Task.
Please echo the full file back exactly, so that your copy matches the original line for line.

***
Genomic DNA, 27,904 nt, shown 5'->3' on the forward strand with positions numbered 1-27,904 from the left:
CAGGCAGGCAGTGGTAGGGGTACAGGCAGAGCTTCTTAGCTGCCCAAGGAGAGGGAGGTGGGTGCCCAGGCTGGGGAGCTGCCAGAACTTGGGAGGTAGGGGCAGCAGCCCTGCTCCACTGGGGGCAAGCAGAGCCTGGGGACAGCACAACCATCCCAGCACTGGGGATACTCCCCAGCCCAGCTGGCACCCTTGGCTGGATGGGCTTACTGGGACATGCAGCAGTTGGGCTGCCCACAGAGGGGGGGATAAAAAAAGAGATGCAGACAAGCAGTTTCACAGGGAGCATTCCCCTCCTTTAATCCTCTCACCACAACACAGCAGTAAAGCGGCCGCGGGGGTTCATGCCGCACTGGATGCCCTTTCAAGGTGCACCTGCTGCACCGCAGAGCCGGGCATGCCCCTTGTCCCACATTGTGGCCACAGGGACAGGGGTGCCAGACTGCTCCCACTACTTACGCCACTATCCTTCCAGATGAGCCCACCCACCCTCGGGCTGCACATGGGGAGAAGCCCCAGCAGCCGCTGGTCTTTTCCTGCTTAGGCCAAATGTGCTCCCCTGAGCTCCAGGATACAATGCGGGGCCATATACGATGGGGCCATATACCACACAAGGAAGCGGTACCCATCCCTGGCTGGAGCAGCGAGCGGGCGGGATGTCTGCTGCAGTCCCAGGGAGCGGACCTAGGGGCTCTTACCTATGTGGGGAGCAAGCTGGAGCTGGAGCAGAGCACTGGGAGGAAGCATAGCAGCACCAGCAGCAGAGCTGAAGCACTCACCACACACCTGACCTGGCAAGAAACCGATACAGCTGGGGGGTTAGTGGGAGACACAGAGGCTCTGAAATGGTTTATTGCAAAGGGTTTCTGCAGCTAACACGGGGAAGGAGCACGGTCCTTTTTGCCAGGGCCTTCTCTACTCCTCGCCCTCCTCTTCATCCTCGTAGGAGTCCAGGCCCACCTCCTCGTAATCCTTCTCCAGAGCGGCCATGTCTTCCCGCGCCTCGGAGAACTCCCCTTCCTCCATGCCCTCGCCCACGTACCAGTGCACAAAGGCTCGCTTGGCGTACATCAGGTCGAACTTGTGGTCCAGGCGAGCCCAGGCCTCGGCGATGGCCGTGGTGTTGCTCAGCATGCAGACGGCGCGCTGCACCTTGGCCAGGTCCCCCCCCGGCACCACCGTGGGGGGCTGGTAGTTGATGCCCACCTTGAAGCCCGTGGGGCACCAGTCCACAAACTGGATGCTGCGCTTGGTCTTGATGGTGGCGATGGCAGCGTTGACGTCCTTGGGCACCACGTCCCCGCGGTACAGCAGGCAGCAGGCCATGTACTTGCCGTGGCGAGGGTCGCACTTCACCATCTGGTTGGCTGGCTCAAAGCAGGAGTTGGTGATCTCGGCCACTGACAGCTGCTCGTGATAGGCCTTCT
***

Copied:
Genomic DNA, 27,904 nt, shown 5'->3' on the forward strand with positions numbered 1-27,904 from the left:
CAGGCAGGCAGTGGTAGGGGTACAGGCAGAGCTTCTTAGCTGCCCAAGGAGAGGGAGGTGGGTGCCCAGGCTGGGGAGCTGCCAGAACTTGGGAGGTAGGGGCAGCAGCCCTGCTCCACTGGGGGCAAGCAGAGCCTGGGGACAGCACAACCATCCCAGCACTGGGGATACTCCCCAGCCCAGCTGGCACCCTTGGCTGGATGGGCTTACTGGGACATGCAGCAGTTGGGCTGCCCACAGAGGGGGGGATAAAAAAAGAGATGCAGACAAGCAGTTTCACAGGGAGCATTCCCCTCCTTTAATCCTCTCACCACAACACAGCAGTAAAGCGGCCGCGGGGGTTCATGCCGCACTGGATGCCCTTTCAAGGTGCACCTGCTGCACCGCAGAGCCGGGCATGCCCCTTGTCCCACATTGTGGCCACAGGGACAGGGGTGCCAGACTGCTCCCACTACTTACGCCACTATCCTTCCAGATGAGCCCACCCACCCTCGGGCTGCACATGGGGAGAAGCCCCAGCAGCCGCTGGTCTTTTCCTGCTTAGGCCAAATGTGCTCCCCTGAGCTCCAGGATACAATGCGGGGCCATATACGATGGGGCCATATACCACACAAGGAAGCGGTACCCATCCCTGGCTGGAGCAGCGAGCGGGCGGGATGTCTGCTGCAGTCCCAGGGAGCGGACCTAGGGGCTCTTACCTATGTGGGGAGCAAGCTGGAGCTGGAGCAGAGCACTGGGAGGAAGCATAGCAGCACCAGCAGCAGAGCTGAAGCACTCACCACACACCTGACCTGGCAAGAAACCGATACAGCTGGGGGGTTAGTGGGAGACACAGAGGCTCTGAAATGGTTTATTGCAAAGGGTTTCTGCAGCTAACACGGGGAAGGAGCACGGTCCTTTTTGCCAGGGCCTTCTCTACTCCTCGCCCTCCTCTTCATCCTCGTAGGAGTCCAGGCCCACCTCCTCGTAATCCTTCTCCAGAGCGGCCATGTCTTCCCGCGCCTCGGAGAACTCCCCTTCCTCCATGCCCTCGCCCACGTACCAGTGCACAAAGGCTCGCTTGGCGTACATCAGGTCGAACTTGTGGTCCAGGCGAGCCCAGGCCTCGGCGATGGCCGTGGTGTTGCTCAGCATGCAGACGGCGCGCTGCACCTTGGCCAGGTCCCCCCCCGGCACCACCGTGGGGGGCTGGTAGTTGATGCCCACCTTGAAGCCCGTGGGGCACCAGTCCACAAACTGGATGCTGCGCTTGGTCTTGATGGTGGCGATGGCAGCGTTGACGTCCTTGGGCACCACGTCCCCGCGGTACAGCAGGCAGCAGGCCATGTACTTGCCGTGGCGAGGGTCGCACTTCACCATCTGGTTGGCTGGCTCAAAGCAGGAGTTGGTGATCTCGGCCACTGACAGCTGCTCGTGATAGGCCTTCT